High5 Friday: How to E’s Your Client

I am still chewing on a lot that I heard at the INA Conference. One unexpected question was asked during the workshop “Mandated Court Reporting” with Marriage and Family Therapist, Ronald Mah. The idea has stuck with me.

“As Nannies, is your Employer a CUSTOMER or a CLIENT?”

To help us figure it out he prompted the phrase aloud, “The customer is always _____ ” and let us fill in the answer. You probably answered just as we did, aloud, in unison… “RIGHT”. There is a great difference between a customer in client. A client has specific expectation of the person providing them a service and usually pays accordingly. As he described this, my mind went on the tangent… babysitter vs. nanny. To me, a babysitter has a customer; she will care for the children following exact directions of the parent. It is unlikely that a sitter will provide resources or ideas in child-rearing. As nannies, we have clients. We are providing a specific value to a family. Mr. Mah, said that “A client may disagree with you, but that is what they are buying” and shared, a client may unknowingly expect “The 4 E’s” which are “Education.Experience. Expertise. Ethical.” I would like to expand on his ideas and add one my own…after all it is High5.

I have told many families “you get what you pay for” and I finally have the “E’s” to follow-up the mantra I share. If you are looking to add to your professionalism and differentiate yourself as a nanny rather than a babysitter, think about these. They will not only help in transitioning to a new job, but also will help you to go to the next level in your current one. Your client will recognize improvement, which may help in contract/pay re-negociation and continue job security instead of it becoming stale. Developing in these 5 areas just may help you ease your client.

High5: How to E’s Your Client

5. Education
Your education – whether slim or vast – shows that you have achieved goals acquiring knowledge. Attending professional conferences, finding local seminars, and even short, specific classes are impressive! There is a great deal of free or inexpensive information out there that not only is good for your brain, but can be put onto paper as tangible growth.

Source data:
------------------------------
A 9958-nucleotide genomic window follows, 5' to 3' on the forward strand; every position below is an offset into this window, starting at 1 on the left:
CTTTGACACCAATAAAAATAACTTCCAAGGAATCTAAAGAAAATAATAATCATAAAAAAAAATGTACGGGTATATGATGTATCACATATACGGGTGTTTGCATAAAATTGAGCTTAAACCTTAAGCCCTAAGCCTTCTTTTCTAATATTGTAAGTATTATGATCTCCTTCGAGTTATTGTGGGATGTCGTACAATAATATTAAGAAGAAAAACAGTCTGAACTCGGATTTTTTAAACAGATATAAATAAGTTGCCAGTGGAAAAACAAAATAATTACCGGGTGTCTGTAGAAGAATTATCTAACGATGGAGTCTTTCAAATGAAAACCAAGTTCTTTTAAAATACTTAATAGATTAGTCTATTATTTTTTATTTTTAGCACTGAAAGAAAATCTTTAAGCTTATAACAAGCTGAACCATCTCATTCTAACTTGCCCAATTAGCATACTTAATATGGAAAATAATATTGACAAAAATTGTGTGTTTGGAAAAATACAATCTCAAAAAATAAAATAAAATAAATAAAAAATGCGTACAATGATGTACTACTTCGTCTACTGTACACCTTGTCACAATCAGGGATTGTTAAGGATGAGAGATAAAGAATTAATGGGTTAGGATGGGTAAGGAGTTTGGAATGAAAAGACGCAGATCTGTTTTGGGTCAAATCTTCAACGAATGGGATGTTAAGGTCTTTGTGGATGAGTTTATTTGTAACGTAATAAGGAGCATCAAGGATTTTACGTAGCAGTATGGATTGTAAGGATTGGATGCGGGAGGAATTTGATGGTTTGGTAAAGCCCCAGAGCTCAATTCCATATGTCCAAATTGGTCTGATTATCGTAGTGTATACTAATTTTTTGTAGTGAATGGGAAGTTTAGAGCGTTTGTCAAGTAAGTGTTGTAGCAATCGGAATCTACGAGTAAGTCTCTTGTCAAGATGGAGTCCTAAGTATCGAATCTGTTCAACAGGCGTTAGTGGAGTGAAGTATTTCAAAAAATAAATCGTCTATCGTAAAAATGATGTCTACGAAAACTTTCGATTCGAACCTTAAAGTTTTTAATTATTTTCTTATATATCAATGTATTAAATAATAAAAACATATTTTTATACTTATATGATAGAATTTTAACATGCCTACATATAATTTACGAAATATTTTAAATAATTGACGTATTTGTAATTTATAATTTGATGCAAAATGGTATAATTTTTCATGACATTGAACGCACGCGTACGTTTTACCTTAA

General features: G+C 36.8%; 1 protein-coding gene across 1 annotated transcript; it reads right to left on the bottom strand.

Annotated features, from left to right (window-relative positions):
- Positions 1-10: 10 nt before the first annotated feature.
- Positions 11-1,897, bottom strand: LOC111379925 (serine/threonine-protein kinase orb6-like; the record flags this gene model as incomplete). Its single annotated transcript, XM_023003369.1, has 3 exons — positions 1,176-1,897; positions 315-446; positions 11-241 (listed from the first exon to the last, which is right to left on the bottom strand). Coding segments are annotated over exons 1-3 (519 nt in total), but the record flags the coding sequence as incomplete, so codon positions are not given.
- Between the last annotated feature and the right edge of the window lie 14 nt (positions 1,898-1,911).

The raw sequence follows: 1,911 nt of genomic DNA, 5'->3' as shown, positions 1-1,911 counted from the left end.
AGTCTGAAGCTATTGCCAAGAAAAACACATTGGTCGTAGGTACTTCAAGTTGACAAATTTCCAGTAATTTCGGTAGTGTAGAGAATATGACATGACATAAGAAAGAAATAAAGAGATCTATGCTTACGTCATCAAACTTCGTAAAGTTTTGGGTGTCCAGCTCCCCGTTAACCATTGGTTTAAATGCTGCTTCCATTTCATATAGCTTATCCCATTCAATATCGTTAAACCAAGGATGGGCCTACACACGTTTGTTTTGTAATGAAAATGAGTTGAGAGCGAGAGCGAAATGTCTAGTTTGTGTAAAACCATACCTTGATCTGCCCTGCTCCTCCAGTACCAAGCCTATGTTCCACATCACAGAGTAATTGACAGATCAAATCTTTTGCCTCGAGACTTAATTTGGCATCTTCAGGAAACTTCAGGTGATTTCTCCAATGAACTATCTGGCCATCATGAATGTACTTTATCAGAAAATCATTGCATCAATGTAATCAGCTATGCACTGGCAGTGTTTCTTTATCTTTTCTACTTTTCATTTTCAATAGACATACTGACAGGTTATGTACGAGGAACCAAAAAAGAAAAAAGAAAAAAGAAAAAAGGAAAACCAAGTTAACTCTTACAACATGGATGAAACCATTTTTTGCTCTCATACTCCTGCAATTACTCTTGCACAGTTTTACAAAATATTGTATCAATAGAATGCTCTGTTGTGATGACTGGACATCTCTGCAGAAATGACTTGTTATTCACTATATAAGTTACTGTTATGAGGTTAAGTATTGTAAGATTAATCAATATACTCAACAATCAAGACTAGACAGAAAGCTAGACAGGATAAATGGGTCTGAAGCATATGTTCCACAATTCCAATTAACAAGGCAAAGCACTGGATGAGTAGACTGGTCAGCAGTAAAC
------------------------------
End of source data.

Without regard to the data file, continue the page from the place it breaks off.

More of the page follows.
4. Experience
With time comes experience. Though each child is different, there are natural patterns and milestones marked by children. As you begin to recognize these patterns, your confidence will grow; your experience will benefit the family who may be new to child-rearing. If you are a new nanny just starting out, think about picking up some babysitting positions on the weekends to add to that experience.

3. Expertise
While most Nannies won’t claim to be an expert, there is great wisdom with each that I’ve spoken with. I love to be a sponge and soak up information of situations that I have never been in. Families are the same way. They want to see that you not only know what you are talking about, but that you carry it out. I have noticed that as they progress in their careers, many nannies get into a niche: twin nanny, infant care specialist, special needs nanny, multiples nanny… even, traveling nanny. If there is something that you excel in, focus on it! Share that as you interview to set you apart from the others (and make sure your can follow-through).

2. Ethical
Honest, responsible, unselfish….just to name a few. When families look to hire someone for their family, they must have someone of the utmost character. It is essential that you make good choices for their children. Do you prove trustworthy with your words and time?

1. Excellence
This is the one that I added. I believe that we have a great amount to give, simply by doing our best. When we put our heart and desire into something it is obvious. I believe this is the “star-factor” or your the secret weapon. If you have this, your client will never want to lose you!

Today has been brought to you, by the letter “E“.

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